When my son’s nursery first alerted us to the possibility of his autism when he was 18 months old, my partner and I were actually relieved because it explained his language delay.

With him being our only child, we had no frame of reference to compare him to. But as the nursery had brought it up, we decided to follow their lead, which eventually took us to a diagnosis two years later in the middle of 2019.

So when I saw that Christine and Paddy McGuinness are releasing a very personal BBC One documentary called Paddy and Christine: Our Family and Autism about the everyday challenges they face bringing up their three autistic children, I was really pleased that they were using their profile to highlight a cause that affects so many families. They’re being so incredibly brave and open about the struggles they have been facing with it.

Pre-diagnosis, the fact our son might be autistic never crossed our minds at any point.

For us, getting a diagnosis was relatively straightforward because the nursery were really supportive, and we hadn’t realised that we were actually winners in the postcode lottery of diagnosis.

We went to our doctor, who referred us to a pediatrician, who then diagnosed him with autism at our first appointment. Our son is a happy, intelligent boy, and his autism challenges are communicative, meaning he struggles with expressing himself.

My son is now five, and he is the most amazing human being I know (yes, I am biased). While he’s thriving at school and seems to be enjoying it, the communication issues he has due to his autism mean that we’ve not yet had a proper conversation with him.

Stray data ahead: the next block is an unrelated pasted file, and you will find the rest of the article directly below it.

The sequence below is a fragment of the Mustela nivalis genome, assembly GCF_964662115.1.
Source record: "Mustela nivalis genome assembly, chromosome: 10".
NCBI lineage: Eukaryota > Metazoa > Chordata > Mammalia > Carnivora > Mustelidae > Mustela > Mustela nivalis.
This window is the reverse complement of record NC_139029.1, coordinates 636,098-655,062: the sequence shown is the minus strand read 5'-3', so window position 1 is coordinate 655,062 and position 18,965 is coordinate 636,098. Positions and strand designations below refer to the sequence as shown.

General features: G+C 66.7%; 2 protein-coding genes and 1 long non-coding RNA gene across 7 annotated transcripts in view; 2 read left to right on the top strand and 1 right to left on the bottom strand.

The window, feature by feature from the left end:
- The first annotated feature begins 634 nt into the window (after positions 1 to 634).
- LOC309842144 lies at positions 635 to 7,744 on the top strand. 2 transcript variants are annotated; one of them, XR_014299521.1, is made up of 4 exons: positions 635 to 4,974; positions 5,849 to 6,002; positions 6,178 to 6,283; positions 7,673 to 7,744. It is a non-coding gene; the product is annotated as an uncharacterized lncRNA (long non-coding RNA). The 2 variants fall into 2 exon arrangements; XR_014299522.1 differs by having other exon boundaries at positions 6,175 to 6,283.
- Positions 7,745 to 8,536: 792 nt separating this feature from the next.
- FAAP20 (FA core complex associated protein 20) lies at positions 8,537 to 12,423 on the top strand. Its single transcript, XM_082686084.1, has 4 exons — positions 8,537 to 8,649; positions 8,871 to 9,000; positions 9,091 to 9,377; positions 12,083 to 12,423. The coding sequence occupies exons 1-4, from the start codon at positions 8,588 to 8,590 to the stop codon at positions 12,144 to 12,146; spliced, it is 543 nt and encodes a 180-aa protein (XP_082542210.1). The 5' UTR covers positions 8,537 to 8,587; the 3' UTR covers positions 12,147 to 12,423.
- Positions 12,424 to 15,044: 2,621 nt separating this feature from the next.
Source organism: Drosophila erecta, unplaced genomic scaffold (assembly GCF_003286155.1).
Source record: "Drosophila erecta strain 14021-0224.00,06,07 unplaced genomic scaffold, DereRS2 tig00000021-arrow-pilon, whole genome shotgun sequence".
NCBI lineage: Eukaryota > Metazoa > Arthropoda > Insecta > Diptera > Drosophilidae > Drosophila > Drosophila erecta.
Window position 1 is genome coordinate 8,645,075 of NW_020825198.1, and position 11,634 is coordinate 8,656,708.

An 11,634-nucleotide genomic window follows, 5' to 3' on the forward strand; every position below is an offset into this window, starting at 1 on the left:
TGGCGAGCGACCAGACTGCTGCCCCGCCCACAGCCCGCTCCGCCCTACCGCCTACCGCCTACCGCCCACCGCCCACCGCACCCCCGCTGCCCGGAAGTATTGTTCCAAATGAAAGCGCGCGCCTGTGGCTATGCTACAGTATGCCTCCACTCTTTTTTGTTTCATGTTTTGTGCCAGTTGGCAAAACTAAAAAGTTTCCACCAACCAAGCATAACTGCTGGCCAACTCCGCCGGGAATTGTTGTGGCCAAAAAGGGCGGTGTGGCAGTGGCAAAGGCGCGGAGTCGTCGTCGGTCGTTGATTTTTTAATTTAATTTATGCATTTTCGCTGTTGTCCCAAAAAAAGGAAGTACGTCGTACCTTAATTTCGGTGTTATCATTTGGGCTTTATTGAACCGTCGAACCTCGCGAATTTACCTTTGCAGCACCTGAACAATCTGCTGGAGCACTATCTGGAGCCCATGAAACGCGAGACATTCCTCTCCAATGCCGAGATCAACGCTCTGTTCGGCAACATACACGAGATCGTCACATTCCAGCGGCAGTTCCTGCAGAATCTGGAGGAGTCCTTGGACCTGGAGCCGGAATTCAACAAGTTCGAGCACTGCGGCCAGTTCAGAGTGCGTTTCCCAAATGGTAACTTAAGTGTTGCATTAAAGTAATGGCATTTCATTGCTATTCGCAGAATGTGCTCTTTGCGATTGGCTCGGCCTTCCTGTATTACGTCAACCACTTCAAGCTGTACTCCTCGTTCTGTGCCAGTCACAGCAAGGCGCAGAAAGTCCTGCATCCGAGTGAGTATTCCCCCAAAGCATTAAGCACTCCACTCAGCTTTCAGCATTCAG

This means he has an amazing memory, can recite entire Thomas the Tank Engine stories verbatim and can sing every song from the Yellow Submarine album, but he’s unable to tell us what he did at school each day.

He goes to an incredible state school in South London, which has a specialist autism resource provision (ARP) unit with just six students per class, a teacher and two teaching assistants. Again, we remind ourselves daily of how lucky we are because we know this isn’t the case for so many other families.

Paddy and Christine McGuinness have been very open about the fact that bringing up three children with autism has been a struggle for them, which is incredibly brave of them.

By doing the documentary, Paddy said he hoped that other families might not feel so alone or isolated. That message is an important one.

As we had such an early diagnosis, we were able to attend speech and language courses from early on and there was a support network available to us. Where it’s been more difficult is being able to leave our son with relatives and go out because he’s quite lively and can be quite stressful to care for sometimes.

It’s so easy to put pressure on yourself to be a good parent, and when there are so many factors that are out of your control, this pressure is intensified. Autism is a condition that is only now becoming more widely-understood, and every case is different.

Then there are the external sources of anxiety; every parent of an autistic child will also have well-meaning friends and relatives who tell you that there’s nothing wrong with him yet continue to judge you for the decisions you make, which piles on more parental anxiety.